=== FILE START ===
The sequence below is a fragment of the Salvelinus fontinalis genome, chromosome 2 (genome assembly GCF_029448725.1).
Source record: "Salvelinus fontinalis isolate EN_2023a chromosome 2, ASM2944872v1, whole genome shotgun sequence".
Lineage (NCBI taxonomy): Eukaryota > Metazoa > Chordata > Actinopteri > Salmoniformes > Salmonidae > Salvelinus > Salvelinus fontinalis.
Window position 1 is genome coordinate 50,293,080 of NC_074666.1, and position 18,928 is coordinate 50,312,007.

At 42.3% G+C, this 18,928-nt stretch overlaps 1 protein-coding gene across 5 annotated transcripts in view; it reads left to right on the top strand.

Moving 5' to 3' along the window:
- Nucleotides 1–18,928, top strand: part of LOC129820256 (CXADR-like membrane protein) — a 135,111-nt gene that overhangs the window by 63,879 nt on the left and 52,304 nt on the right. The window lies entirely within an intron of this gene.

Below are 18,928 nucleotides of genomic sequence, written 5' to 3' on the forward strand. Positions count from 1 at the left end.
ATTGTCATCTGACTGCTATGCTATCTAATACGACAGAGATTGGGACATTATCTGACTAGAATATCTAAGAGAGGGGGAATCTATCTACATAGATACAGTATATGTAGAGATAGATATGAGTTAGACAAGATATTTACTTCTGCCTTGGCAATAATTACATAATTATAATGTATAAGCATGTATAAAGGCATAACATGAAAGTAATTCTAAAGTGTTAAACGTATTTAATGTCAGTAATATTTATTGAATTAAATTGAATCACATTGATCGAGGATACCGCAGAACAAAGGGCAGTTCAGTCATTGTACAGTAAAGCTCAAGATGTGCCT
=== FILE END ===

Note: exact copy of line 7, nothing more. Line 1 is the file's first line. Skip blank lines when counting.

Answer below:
- Nucleotides 1–18,928, top strand: part of LOC129820256 (CXADR-like membrane protein) — a 135,111-nt gene that overhangs the window by 63,879 nt on the left and 52,304 nt on the right. The window lies entirely within an intron of this gene.